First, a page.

This Is Why We Recycle
It’s easy to overlook the vital role recycling plays in the manufacturing industry. It's just empty packaging to you and me, but for manufacturers, our recyclables are raw materials for creating new packaging and products.
Did you know aluminum cans are made from over 70% recycled aluminum? Glass bottles and jars are made from about 35% recycled glass. And cardboard boxes are about 60% recycled paper fibers.
Recycling protects our natural resources
There are only two sources for raw materials, either we take them from nature or we reclaim the raw materials we already have in hand through recycling.
Recycling makes a huge contribution to conserving natural resources, remember those recycled content numbers above! Without recycling, more trees are cut for paper, more oil is drilled for plastic, more bauxite, sand, and iron ore are mined to make aluminum, glass and steel.
It probably no surprise that the recycling process is also less polluting and energy-intensive than creating raw materials from scratch. Earth for the win!
How COVID has shifted the supply and demand for recycling
Recently we’ve all been impacted by shortages of common supplies like disinfectant wipes, paper towels, and toilet paper. Similarly, the pandemic has shaken up the supply and demand for recycled materials too.
The paper market has been hit especially hard. As more of us work and school from home, the previously dependable supply of recycled cardboard and paper from schools, hotels, and factories has diminished. At the same time, online shopping has spiked causing an increase in demand for cardboard shipping boxes.
Likewise, the supply of recycled glass bottles and aluminum cans is down due to the temporary closure of recycling redemption centers in several counties and states.
What you can do, at work and at home.
Businesses, condos, and multifamily apartment buildings with 5 or more units:
If you don't have a recycling program, now is the time to start. Not only do manufacturers need your recycling, but all Chicago buildings are required by law to provide recycling services. Another benefit is that buildings who set up recycling may see a drop in their overall waste fees.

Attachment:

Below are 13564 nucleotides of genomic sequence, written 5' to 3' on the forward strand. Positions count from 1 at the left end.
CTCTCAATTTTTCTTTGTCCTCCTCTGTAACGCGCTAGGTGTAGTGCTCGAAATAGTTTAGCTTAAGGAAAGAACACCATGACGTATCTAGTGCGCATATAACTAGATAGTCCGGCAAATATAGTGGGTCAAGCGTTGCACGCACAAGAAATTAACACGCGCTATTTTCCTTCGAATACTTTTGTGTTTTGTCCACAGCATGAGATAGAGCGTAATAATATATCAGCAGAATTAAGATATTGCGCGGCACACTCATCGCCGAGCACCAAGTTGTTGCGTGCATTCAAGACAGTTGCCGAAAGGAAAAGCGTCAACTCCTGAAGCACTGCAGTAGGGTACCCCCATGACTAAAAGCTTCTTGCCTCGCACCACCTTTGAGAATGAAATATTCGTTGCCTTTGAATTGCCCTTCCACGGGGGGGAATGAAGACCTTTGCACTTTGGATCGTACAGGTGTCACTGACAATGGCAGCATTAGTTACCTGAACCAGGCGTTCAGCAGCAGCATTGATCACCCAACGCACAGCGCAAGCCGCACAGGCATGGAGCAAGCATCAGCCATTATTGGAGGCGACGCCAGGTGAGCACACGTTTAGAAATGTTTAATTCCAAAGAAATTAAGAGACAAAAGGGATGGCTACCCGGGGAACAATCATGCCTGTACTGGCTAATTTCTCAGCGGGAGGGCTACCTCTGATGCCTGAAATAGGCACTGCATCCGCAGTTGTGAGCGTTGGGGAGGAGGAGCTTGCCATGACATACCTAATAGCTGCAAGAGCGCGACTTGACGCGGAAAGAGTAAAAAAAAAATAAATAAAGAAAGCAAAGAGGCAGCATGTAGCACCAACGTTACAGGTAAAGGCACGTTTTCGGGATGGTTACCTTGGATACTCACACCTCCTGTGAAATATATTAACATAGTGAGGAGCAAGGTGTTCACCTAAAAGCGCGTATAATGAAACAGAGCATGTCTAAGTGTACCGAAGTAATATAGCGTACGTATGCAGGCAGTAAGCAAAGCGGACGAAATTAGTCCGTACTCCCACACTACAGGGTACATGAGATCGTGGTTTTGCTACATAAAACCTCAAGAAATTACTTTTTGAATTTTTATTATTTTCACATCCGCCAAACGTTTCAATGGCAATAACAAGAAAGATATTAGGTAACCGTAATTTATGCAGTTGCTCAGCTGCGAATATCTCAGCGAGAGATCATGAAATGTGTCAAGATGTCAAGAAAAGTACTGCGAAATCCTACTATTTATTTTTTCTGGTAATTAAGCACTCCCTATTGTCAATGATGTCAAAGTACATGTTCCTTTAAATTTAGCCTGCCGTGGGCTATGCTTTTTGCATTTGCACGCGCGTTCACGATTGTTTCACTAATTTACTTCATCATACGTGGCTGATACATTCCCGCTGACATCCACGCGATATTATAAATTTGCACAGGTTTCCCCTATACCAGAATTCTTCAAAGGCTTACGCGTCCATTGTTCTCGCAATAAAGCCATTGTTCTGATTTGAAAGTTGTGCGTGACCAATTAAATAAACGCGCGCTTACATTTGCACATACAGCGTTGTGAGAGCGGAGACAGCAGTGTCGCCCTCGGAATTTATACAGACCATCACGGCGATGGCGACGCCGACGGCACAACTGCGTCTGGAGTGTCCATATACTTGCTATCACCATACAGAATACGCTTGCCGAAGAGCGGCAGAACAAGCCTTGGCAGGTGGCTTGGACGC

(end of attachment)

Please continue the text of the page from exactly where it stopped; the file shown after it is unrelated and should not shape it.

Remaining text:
Here’s everything you need to know to start recycling in a business, condo, or apartment building with more than 4 units. The article also provides tips for tenants looking to nudge their building managers into compliance.
Brush up on your recycling skills by checking out the Chicago recycling guide and then feed your blue cart everything you can. Think you already know what's up? Take the all-new myth-busting Recycling Quiz and prove it to yourself in about 2 minutes.
Reminder, please don't wish-cycle. If you’re not sure if something is recyclable, please look it up or leave it out. Do not try to recycle items that are non-recyclable, like plastic bags and plastic wrap. They only cause problems and will end up at the landfill anyway.
If you can reuse it, do it!
Recycling helps shore up manufacturers' demand but re-using packaging does that too, without all the energy that's needed to recycle, produce, and transport new packaging.
Have boxes you can't use? Maybe someone in your neighborhood can. On platforms like NextDoor and Facebook marketplace, moving boxes are a hot commodity.
Glass packaging is another easy one to reuse.
Gross, not gross? That little 'Patrón' bottle (now used for olive oil) was rescued from the bushes.
I try to buy glass containers whenever possible because they're beautiful and I prefer them over plastic for storing food and liquids or buying in bulk. What are your favorite kinds of containers to reuse? Snap a photo and share them with us @recyclebycity on facebook or Instagram with the hashtag #reuse.